Patient? I ain’t no stinkin’ patient.
Denial is a wonderful thing.
After being a patient with a chronic illness for more than three decades, I became a wee bit tired of playing the role. No offense to anyone in the medical community, but it was a too-close connection that I didn’t want anything to do with anymore. I loved the providers, but loathed patienthood.
It was a role I was more than willing to chuck.
But could I? How the heck does one give up such an identity? It’s not exactly like resigning from a job. But wouldn’t that be nice?? I imagine it might involve a scenario like this one (cue movie ‘dream’ music):
“Here, I’m handing in my resignation letter. Yes, that’s correct. I am no longer your patient. Yes, I’ll still see you as needed, but as a person, not a patient. Nothing personal, it’s just business. It’s the business of survival. I’m no longer choosing to survive as a patient. I’ll live as a person, and if, when you treat me, you choose to label me as a patient, well, that’s your issue.”
We each carry out many roles in our lives – roles like spouse, parent, child, sibling, friend, employee, nurse, and unfortunately sometimes, (argghh) …patient. It’s that last one that doesn’t have a lot of positives going for it. After awhile, it gets to be a moldy oldie. It needs to be thrown out with the trash.
So I threw it out. I gave up my patient identity. I wrapped it up in smelly used fish paper, tied it tightly with white butcher string (somehow seems appropriate, being the recipient of multiple surgeries), and tossed it with a flourish into the garbage can across the room, scoring three points in the process.
Cut to last scene of the movie: “Ta da!” said the former patient, wiping her hands clean of the mess.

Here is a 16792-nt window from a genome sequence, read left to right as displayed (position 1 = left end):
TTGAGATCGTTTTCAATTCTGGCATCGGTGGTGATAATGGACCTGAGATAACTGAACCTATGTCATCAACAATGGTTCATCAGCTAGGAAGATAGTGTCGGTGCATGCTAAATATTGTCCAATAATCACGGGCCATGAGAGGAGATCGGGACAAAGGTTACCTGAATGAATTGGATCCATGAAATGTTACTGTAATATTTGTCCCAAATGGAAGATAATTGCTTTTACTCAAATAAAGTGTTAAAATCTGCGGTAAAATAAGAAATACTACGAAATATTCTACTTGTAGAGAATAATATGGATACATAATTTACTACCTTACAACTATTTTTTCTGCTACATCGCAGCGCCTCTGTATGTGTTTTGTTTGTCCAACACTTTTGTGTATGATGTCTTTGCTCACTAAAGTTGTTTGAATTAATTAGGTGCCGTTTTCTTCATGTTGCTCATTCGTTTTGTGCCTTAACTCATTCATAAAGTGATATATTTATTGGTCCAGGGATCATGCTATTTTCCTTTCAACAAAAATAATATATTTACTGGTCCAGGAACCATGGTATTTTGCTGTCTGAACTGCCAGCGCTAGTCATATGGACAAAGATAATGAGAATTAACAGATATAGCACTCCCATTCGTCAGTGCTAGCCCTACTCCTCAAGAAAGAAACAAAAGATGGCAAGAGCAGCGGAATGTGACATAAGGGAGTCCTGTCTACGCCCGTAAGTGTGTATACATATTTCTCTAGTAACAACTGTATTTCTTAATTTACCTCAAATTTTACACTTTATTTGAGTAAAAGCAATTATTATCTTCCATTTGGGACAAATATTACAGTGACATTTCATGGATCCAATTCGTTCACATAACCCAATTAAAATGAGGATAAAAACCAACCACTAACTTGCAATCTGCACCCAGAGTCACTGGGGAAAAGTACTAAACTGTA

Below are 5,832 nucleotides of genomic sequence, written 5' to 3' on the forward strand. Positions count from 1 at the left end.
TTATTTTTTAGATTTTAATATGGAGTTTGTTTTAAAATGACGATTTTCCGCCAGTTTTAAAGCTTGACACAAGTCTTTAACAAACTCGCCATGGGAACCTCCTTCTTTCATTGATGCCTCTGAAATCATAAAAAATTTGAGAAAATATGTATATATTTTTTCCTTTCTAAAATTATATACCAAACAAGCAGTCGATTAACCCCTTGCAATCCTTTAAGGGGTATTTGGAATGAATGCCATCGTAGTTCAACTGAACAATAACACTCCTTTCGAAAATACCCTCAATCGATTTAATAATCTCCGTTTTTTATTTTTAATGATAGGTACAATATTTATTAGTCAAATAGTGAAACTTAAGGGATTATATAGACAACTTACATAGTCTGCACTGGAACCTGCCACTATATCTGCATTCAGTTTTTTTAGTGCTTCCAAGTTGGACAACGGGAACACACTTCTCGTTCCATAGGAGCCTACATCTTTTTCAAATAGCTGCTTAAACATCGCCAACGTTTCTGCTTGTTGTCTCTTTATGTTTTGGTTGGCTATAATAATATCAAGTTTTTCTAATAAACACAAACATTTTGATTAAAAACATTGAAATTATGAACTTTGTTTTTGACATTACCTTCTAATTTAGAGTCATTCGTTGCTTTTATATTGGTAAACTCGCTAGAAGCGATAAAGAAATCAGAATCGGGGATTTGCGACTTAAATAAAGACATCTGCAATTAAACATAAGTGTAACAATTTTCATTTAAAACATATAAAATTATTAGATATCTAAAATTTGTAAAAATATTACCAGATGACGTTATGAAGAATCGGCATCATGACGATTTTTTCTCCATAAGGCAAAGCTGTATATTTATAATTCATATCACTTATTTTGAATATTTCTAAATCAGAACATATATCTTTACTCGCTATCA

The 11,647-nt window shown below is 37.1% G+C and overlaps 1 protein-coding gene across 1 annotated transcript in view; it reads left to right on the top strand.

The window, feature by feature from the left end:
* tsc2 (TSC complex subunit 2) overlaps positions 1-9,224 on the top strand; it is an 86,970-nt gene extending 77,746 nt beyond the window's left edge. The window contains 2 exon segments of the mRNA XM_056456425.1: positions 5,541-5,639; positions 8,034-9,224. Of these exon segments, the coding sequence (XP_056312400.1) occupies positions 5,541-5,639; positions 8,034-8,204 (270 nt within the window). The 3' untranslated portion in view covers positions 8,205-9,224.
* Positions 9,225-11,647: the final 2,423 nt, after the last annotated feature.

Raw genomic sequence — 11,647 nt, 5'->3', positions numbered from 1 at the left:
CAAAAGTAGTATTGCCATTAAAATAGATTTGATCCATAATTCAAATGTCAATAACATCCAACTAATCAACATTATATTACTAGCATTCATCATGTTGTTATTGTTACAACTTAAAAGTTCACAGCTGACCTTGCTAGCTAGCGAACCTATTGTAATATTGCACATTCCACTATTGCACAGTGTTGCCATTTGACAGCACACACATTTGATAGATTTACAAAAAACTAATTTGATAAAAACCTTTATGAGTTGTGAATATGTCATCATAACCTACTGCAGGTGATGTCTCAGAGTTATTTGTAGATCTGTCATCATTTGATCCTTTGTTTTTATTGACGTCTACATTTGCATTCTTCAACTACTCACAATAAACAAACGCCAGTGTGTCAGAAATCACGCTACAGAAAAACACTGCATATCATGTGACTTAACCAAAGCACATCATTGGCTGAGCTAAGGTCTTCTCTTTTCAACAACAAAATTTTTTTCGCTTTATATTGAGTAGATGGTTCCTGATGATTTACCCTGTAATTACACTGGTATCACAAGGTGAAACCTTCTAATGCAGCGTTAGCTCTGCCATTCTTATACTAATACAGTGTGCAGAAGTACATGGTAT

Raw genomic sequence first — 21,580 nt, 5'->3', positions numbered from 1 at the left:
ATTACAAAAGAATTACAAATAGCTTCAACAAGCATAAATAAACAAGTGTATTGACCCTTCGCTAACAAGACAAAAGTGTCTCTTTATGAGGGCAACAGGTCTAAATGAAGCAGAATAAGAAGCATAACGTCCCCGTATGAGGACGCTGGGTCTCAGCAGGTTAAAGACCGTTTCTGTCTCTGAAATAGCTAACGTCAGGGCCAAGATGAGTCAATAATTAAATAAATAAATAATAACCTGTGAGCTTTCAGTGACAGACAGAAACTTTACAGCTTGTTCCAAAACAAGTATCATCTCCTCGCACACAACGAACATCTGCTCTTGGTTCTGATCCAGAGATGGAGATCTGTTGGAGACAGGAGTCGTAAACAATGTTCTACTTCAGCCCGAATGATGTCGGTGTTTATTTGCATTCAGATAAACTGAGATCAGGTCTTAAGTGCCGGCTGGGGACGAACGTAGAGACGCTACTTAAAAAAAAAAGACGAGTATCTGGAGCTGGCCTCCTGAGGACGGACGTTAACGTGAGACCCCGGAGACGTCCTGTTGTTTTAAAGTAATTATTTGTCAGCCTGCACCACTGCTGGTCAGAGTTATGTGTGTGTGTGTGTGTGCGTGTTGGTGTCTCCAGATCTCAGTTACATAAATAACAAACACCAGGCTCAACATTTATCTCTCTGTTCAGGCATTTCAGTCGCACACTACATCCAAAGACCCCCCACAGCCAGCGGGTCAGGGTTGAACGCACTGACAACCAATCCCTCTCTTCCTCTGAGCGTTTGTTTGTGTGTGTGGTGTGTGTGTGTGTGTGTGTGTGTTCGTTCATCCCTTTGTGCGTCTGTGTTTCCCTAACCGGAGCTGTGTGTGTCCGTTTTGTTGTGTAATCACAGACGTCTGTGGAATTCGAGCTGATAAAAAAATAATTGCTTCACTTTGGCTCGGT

If only it were that easy.
It might not have looked quite that tidy, but I did perform some Olympic-worthy mental gymnastics to change my thinking of who I was and am, and will be.
Fortunately, my calendar has since changed, too, to reflect my non-patient status. It’s no longer filled with regular and irregular medical appointments during any given week or month – as is so common for people living with chronic illness.
During surgery years, like last year, that calendar fills up again with appointments and tries to tell me I’m once again a patient. I refuse to believe it. Instead, I go about living my life and fitting in time for the medical industry when I can.
I’ve decided to be a friend, sister, volunteer, writer / speaker who happens to occasionally see a doctor in amidst her other life activities. I’m no longer first and foremost a patient who, in her off-time, happens to be a friend, sister, volunteer, writer / speaker.
Who am I? Whoever I want to be, and that doesn’t include the Queen of Denial.
A new year means new joys and, unfortunately, new struggles. Who will you help Stick To It – No Matter What? Kris Harty’s upcoming book celebrates nurses as the StickPeople they are. Her unique perspective is educational, inspirational, and full of reminders for nurses new and lifelong. Kris helps student nurses continue to persevere through their studies, educates newer nurses on quick, easy ways they can positively and significantly impact patient care, and reminds long-time nurses of what they already know but may have forgotten in the hustle and bustle of their overwhelming workdays. She is an author, keynote speaker, small group facilitator and a 40-year veteran of the industry – on the receiving end. Kris Harty is the Stickabilities Specialist at Strong Spirit Unlimited. If you’re looking for an effortless and meaningful way to inspire your staff or students to keep going, contact Kris. Call 877.711.STIC(K), e-mail StrongSpirit@StrongSpiritUnlimited.com, or visit www.StrongSpiritUnlimited.com.